Frantasia grows into top experimental performance festival

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Dale Cavanaugh gives some of the background behind his songs prior to performing at the Frantasia Festival of Out Music & Arts in Livermore Falls last year. This year's festival is Aug. 17-19 at Fitness Stylz in Livermore Falls.

By Barry Matulaitis, Staff Editor

LIVERMORE FALLS — The Frantasia Festival of Out Music & Arts is an elite gathering of internationally renowned experimental artists, but without the elitism.

“There’s dialogue. There’s an opportunity to collaborate with other musicians,” said Frantasia founder Fran Szostek. “People come from all over. They like it because it’s different.”

The festival, which takes place Aug. 17-19 at Fitness Stylz on Depot Street in Livermore Falls beginning at 7 p.m. each evening, features 41 performers doing everything from music to dance, with some comedy thrown in. Some of the performers come from outside of the U.S., while others are based in Maine.

Szostek recalled Frantasia’s early days, starting in 2004, when a handful of performers would gather at his Bryant Pond camp under the stars. He said as the festival grew, his recruiting also expanded.

“Initially, it was by meeting someone and inviting them up,” he said. “After that, I started meeting people at festivals in New York City, Chicago, and Boston. Now, I don’t do much recruiting. People who’ve performed tell other people about it.”

Dale Cavanaugh gives some of the background behind his songs prior to performing at the Frantasia Festival of Out Music & Arts in Livermore Falls last year. This year’s festival is Aug. 17-19 at Fitness Stylz in Livermore Falls.

(File photo)

Szostek reflected upon the most rewarding aspects of Frantasia for him.

“I think they (performers) learn a lot from each other,” he said. “They come here and it’s a different atmosphere.”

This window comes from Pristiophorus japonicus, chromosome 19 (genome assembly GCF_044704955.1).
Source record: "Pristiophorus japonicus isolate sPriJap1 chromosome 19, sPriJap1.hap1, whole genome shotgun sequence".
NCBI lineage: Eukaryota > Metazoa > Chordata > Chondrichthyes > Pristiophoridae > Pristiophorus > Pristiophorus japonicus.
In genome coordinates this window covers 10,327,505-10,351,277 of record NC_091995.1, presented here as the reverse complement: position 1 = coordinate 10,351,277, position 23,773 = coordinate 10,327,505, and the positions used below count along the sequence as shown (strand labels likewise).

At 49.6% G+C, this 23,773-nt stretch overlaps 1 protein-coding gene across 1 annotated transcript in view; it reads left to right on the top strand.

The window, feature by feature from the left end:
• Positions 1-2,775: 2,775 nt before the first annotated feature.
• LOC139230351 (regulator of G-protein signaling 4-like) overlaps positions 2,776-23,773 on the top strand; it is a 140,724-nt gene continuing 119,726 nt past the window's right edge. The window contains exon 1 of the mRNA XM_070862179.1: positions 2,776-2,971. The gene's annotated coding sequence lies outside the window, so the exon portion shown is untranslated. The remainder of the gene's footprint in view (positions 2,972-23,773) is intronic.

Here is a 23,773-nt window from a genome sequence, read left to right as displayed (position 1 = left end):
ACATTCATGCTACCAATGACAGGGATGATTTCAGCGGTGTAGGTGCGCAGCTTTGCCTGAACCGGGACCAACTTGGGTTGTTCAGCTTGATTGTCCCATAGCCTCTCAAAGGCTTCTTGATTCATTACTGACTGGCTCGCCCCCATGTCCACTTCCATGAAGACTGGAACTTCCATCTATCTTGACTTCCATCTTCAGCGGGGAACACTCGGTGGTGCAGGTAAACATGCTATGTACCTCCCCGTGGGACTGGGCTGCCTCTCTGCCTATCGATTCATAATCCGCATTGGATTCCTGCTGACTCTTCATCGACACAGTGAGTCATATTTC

Part of the fun is the social aspect. Many of those taking part stay with Szostek and his wife, Kathleen, drinking coffee on the porch in the mornings and enjoying their surroundings. Some of them will walk around town. All of them come away from it with new ideas and perspectives on experimental performance.

“People hate to leave,” said Szostek. “It’s that kind of love that makes it happen in a great way. Just seeing people smiling and progressing.”

He added, “In our life we work, we make money. But the real thing is what do we do for others.”

Szostek is grateful to Fitness Stylz for hosting the event. He noted that the venue was perfect because performers could utilize several spacious rooms and didn’t have to go up or down stairs to get their equipment in.

“Bringing this kind of entertainment to a small town is a special thing,” he said.

For more information, go to www.frantasiafestival.com or check out Frantasia on Facebook.

Next week, interviews with several of the performers will be featured in the Advertiser.

bmatulaitis@sunmediagroup.net

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